Ian: There was a great moment just before one of the Q&As where someone said ‘There’s an Army chap in the audience who said he thought you’d got it pretty much right’ and when we asked who he was they said he was Deputy Supreme Commander Allied Nato Forces.

What you hope to get out of the Trial By Laughter Q&As?

Ian: We want to know what they think really, what bits they’re interested in and whether they think we should still be worried about this sort of thing. Hopefully they’ll think we very much should be.

Nick: We’ve become very energised by this subject matter and we’ve found it fascinating. All we’re really trying to do is try and get other people as interested in it as we are. We happen to think Hone is one of the most brilliant men in history and we hope other people share our opinion.

Trial By Laughter will be at The Lowry from Tuesday 29 January until Saturday 2 February 2019 tickets can be booked here.

 

 

 

 

 

 

 

 

 

 

 

 

The Wipers Times

Review by Matthew Forrest

What do you think of whenever the First World War is mentioned? The trenches? The mud? The tragic loss of life? People of a certain age, myself included, will be reminded of GCSE History lessons, with poems by Wilfred Owen and Siegfried Sassoon.  It would be fair to say that this period in history is not remembered for its’ humour or biting comedy. However, writers Ian Hislop and Nick Newman are on-hand to give us an alternative and surprising version of the Great War through their play The Wipers Times.

The Wipers Times was a satirical magazine produced on the frontline by soldiers who, when not dodging German mortars, were sharpening their satirical swords and giving the military top-brass a good savaging. The magazine grew with every passing publication and provided the ‘Tommys’ with a morale boosting spot of light relief.


Adapted from Hislop and Newman’s BBC film of the same name, the play focuses on a band of soldiers from the 24th Division of the Sherwood Foresters.  Whilst based in Ypres, they stumble upon a printing press and with this, Captain Fred Roberts and Lieutenant Jack Pearson hit upon the idea of writing a journal made up of jokes and skits to send up the grim situation they find themselves in.  Fake adverts and spoof war reports are the order of the day as the magazine gains popularity with the troops whilst raising the ire of those in command.

This is an excellent piece of the theatre and well worth going to see. As you would expect from writers of their calibre, the jokes are bang on point, and although they freely admit they lifted the best gags directly from the pages of ‘The Wipers’, this is their love letter to a publication which proceeds magazines such as Viz, Punch, and their own magazine Private EyeIt provides a fascinating insight into satire as well as the British stiff-upper-lip. There are gags about the Daily Mail and ridiculous facial hair that, despite being 100 years old, still seem relevant today thus proving a good gag done properly will always be timeless.

The cast are on top form: James Dutton and George Kemp are excellent as Roberts and Pearson and it is their friendship which drives the play. They are supported by a great, young cast of actors who really show the camaraderie and spirit of the time, made all the more poignant with the loss of one of their ranks.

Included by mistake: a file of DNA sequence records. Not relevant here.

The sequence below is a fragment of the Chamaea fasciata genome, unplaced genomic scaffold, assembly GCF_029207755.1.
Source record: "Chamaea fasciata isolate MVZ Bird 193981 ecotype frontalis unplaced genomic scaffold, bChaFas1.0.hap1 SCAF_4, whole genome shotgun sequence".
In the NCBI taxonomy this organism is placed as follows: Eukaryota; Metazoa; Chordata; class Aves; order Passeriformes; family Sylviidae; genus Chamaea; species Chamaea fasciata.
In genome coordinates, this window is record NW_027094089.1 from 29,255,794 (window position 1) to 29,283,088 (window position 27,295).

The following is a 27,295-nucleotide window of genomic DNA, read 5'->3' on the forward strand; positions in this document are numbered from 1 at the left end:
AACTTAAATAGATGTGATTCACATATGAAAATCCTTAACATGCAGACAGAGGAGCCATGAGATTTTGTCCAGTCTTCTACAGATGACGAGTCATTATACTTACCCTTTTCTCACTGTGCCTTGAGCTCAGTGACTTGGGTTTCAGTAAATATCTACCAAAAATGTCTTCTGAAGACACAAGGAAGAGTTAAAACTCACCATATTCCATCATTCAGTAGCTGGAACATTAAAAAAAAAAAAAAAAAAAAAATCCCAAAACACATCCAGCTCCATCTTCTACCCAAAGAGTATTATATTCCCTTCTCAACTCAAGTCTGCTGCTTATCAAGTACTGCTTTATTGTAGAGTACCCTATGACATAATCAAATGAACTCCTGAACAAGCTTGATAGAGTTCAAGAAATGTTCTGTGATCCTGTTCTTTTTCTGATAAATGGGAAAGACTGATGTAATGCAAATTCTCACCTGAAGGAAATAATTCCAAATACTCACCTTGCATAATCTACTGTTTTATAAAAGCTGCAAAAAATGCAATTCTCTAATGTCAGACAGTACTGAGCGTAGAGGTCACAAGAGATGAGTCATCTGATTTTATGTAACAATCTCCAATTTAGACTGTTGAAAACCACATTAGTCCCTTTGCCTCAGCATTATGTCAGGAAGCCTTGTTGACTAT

Director Caroline Leslie has got the balance between humour and pathos just right.  Leslie has got the tone spot-on and has judged it exceptionally well. The comedic set-pieces of the musical hall numbers and mock adverts are the highlights; they tip more than a nod and wink to Monty Python’s Flying Circus or The Goons and fans of this style of humour will love it.

The production design is first class, with Dora Schweitzer’s claustrophobic set design in conjunction with Steve Mayo’s booming sound scape: yes this is a comedy but you’re only a moment away from potential catastrophe, as the debris falls from the ceiling, you feel the soldiers peril and part of the action.

The production does have a few very minor issues. At times some of the dialogue was lost; I think maybe the microphones needed turning up a touch.

The Wipers Times is a funny, sharp, entertaining snap-shot of a little known part of Britain’s history, but more importantly it’s a celebration of something we do better than anyone the world over…….”taking the p**s”.

The Wipers Times is on at the Manchester Opera House till the 4th November

http://www.atgtickets.com/shows/the-wipers-times/opera-house-manchester/

The Wipers Times – Ticket Offer!

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Ian Hislop and Nick Newman’s The Wipers Times tells the true and extraordinary story of the satirical newspaper created in the mud and mayhem of the Somme.

The Wipers Times arrives at Manchester’s Opera House on Tuesday 31st October for one week only, direct from a record breaking West End run.

Best available seats for Tuesday-Thursday are only £19.50 using the promotional code ‘WIPERSOFFER‘ at the online check out or via the booking line 0844 871 3018

For tickets head to http://www.atgtickets.com/shows/the-wipers-times/opera-house-manchester/

 

The Wipers Times – Ian Hislop & Nick Newman interview

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By Matt Forrest

It’s hard to imagine that one of darkest days and bloodiest conflicts the world has ever known could lead to the creation of something as funny as The Wipers Times. Born from the trenches of the Somme this satirical swipe at army life was produced during the 1st World War and helped thousands of serving soldiers smile on whilst all around was going to hell.